Khufu was an ancient Egyptian pharaoh who ruled the fourth dynasty. He inherited the throne from his (probable) father. According to modern historians, Khufu lived from 2589 BC to 2566 BC, dying at the age of 23. He is believed to have had nine sons and five daughters. The royal family of Khufu was quite sizable. These days, Khufu is best known for his association with the Great Pyramid of Giza, a 4,000-year-old structure that still stands, and draws all kinds of tourists from all over the world.
For more than 3,800 years, the Great Pyramid of Giza was the tallest man made structure in the world. Located near El Giza, Egypt, the Great Pyramid of Giza is about 455 feet in height, and about 750 feet along one side of its base. It is made up of more than 2.3 million blocks of lime stone and granite.
Giza is both the oldest and the largest of three pyramids in the Great Pyramid complex, and is well known for the accuracy of its workmanship. It is the oldest of the Seven Wonders of the Ancient World (as listed in the guide books that were popular with ancient tourists from about 100 BC). It is the only one of the seven original Ancient Wonders that remains primarily intact.
In case you wonder, the other six (original) Ancient Wonders listed were the Colossus of Rhodes, the Lighthouse of Alexandria, the mausoleum at Halicarnassus, the Temple of Artemus, the Statue of Zeus, and the Hanging Gardens of Babylon.
Egyptologists believe that the Great Pyramid was built as a tomb over a period of ten to twenty years, from about 2580 to about 2560. There are three known chambers inside the pyramid. Khufu is generally credited with having commissioned the structure. But why would a tomb be so gigantic? Perhaps because the Khufu family was so large. The Great Pyramid is surrounded by several smaller pyramids.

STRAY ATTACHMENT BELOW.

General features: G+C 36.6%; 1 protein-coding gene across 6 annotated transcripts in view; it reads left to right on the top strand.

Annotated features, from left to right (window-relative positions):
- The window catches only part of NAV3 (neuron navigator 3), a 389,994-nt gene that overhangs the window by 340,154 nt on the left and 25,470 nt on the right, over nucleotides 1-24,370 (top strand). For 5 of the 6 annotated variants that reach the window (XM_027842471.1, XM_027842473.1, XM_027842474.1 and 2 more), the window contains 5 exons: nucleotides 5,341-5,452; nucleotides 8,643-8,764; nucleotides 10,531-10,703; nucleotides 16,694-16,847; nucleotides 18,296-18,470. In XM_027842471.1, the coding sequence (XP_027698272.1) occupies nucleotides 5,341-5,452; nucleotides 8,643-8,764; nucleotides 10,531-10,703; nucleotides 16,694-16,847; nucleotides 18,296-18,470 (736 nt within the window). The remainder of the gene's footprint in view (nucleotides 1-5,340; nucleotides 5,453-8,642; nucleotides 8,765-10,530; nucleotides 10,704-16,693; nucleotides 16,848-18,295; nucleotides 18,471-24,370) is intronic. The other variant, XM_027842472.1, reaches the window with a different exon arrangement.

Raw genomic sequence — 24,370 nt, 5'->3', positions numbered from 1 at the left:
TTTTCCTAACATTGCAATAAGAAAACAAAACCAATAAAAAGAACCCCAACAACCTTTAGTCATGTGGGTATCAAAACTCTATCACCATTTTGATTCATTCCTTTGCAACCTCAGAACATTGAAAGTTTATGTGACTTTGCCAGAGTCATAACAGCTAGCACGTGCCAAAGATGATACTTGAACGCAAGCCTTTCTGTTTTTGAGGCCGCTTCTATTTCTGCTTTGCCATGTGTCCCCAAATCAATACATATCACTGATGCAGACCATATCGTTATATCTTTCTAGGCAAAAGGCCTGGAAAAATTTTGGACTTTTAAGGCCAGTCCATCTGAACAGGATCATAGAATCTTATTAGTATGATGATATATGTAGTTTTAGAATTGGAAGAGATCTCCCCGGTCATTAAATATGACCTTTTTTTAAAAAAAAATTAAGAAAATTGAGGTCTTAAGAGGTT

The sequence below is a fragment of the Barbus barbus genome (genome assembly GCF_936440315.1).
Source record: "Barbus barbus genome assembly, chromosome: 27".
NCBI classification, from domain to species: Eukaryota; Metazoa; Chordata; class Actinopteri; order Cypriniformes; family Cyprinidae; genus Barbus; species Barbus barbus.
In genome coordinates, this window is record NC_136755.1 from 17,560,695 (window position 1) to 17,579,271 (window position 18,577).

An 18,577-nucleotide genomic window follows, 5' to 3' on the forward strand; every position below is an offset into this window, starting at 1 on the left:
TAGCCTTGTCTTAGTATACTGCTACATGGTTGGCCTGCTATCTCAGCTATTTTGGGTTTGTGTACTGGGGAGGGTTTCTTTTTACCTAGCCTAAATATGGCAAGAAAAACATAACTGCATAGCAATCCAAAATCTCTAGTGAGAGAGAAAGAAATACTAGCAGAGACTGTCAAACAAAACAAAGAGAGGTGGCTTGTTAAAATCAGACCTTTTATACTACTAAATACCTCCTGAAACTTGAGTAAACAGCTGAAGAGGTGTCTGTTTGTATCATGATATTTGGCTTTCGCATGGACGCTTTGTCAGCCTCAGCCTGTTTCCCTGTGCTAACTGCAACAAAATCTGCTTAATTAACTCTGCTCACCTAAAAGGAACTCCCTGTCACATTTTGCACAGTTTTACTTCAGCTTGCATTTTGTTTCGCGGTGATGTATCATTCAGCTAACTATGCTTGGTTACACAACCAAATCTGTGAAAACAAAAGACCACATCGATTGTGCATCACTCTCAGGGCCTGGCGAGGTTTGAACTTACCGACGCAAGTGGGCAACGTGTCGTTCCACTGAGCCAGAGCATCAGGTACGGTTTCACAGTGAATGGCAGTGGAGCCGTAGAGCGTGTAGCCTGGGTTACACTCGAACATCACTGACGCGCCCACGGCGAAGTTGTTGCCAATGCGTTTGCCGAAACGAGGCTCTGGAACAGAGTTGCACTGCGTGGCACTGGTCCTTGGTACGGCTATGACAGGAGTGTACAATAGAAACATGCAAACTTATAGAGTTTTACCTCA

Much more recently, presidential candidate Ben Carson postulated that the pyramids were used for storing corn or grain. This makes some sense, as the King and Queen (and their very large family) would not have far to travel to get food.
Most recently, archeological project called Operation Scan Pyramid found some “thermal anomalies” on the eastern side of the pyramid. In other words, air pockets inside the pyramid, causing our wild imaginations to conjure hidden tombs of great Egyptian Pharaohs. Sure the anomalous void could be a tomb. Or it could be slabs of granite placed vertically as an ancient defense mechanism. Or, it could be something as simple as a crack in the rock, or maybe the spaces between rocks.
What probably happens is that, every two or three years, a newspaper tells one of its reporters, “Get me a Great Pyramid story.” Sometimes the reporter has to dig real deep to drag one up.
In these modern times, the pyramids serve as a backdrop for laser light displays at night. By day, tourists enter the Great Pyramid by way of the Robbers' Tunnel, an entrance created around 820 AD.